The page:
The consolidation of the Government of Great Britain over the Colonies, was attempted to be carried out by the taxes. The British parliament undertook to tax the Colonies, to promote British interests. Our father, resisted this pretension. They claimed the right of self-taxation through their Colonial Legislatures. They were not represented in the British Parliament, and therefore could not rightfully be taxed by its Legislature. The British Government, however, offered them a representation in parliament; but it was not sufficient to enable them to protect themselves from the majority, and they refused the offer. Between taxation without any representation, and taxation without a representation adequate to protection, there was no difference. In neither case would the Colonies tax themselves. Hence, they refused to pay the taxes laid by the British parliament.​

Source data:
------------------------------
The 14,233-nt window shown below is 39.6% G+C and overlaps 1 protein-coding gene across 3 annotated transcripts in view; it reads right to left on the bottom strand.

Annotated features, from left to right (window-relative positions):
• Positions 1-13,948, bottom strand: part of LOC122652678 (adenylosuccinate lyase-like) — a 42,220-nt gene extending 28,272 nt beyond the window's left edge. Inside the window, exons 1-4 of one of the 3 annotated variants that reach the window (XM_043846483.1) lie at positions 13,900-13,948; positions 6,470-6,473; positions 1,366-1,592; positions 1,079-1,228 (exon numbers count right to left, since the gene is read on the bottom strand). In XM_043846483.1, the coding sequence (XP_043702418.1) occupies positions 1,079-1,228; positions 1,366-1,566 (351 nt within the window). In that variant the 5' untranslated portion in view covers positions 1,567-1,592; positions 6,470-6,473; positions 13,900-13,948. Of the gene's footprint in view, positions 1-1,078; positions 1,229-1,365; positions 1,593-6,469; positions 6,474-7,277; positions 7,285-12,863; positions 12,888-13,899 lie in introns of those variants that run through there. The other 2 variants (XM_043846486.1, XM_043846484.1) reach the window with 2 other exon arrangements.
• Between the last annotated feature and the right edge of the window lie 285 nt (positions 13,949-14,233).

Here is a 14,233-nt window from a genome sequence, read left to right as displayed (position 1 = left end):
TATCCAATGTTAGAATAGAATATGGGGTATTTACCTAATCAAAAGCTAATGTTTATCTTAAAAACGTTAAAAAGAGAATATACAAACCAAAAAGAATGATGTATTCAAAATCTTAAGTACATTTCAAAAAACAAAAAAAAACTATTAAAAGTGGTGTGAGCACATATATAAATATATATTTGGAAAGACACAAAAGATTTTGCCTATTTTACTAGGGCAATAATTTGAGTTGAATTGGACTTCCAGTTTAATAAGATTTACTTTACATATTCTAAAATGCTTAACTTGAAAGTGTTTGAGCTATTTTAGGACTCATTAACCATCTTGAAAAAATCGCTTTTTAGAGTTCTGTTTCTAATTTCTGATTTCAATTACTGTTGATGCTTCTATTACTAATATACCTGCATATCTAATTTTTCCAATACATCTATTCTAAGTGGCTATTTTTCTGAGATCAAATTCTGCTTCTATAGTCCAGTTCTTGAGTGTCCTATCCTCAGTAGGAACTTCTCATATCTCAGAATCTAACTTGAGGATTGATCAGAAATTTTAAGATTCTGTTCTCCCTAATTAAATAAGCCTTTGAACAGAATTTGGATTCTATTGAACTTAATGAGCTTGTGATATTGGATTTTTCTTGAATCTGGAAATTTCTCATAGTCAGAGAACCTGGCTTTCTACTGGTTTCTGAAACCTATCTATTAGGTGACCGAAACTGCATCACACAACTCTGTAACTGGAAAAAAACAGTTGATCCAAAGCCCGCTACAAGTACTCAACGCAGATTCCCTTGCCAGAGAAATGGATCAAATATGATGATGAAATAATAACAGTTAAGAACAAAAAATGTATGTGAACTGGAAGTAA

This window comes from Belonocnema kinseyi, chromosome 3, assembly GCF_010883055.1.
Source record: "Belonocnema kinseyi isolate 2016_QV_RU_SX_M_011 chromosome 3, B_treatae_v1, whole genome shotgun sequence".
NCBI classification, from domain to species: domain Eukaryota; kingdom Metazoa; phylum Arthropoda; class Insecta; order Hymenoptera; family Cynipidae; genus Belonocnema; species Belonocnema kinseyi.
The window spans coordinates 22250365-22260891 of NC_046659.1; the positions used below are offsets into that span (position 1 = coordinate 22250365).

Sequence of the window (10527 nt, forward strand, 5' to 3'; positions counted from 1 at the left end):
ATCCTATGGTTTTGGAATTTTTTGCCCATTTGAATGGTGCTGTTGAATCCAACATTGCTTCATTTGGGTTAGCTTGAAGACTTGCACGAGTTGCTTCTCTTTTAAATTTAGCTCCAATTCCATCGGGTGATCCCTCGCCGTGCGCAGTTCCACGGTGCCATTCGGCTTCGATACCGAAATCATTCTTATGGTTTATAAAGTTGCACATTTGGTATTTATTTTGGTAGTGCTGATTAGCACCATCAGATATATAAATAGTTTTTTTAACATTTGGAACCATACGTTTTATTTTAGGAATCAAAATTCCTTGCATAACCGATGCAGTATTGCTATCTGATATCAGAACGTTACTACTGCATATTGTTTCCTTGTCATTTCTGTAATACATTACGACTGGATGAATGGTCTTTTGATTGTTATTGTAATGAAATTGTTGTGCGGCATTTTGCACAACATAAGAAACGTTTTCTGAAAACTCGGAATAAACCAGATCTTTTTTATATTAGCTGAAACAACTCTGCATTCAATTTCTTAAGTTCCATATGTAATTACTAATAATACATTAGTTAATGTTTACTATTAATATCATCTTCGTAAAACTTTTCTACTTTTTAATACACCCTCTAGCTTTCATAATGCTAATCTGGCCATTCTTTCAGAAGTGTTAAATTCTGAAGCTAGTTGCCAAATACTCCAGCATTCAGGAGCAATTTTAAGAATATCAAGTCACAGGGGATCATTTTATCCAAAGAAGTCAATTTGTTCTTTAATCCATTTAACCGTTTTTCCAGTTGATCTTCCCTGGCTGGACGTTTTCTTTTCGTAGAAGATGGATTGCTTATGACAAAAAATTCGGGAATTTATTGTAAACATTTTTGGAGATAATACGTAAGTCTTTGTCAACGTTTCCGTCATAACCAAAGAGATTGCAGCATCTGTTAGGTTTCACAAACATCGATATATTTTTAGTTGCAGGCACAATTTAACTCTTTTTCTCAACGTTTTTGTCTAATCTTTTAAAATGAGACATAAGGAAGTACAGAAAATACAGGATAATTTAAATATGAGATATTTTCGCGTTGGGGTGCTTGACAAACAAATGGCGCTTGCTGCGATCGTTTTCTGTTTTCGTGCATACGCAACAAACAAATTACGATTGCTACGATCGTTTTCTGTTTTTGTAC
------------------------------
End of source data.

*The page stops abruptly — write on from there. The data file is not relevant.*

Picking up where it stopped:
And so with the Southern States, towards the Northern States, in the vital matter of taxation. They are in a minority in Congress. Their representation in Congress, is useless to protect them against unjust taxation; and they are taxed by the people of the North for their benefit, exactly as the people of Great Britain taxed our ancestors in the British parliament for their benefit. For the last forty years, the taxes laid by the Congress of the United States have been laid with a view of subserving the interests of the North. The people of the South have been taxed by duties on imports, not for revenue, but for an object inconsistent with revenue–to promote, by prohibitions, Northern interests in the productions of their mines and manufactures.​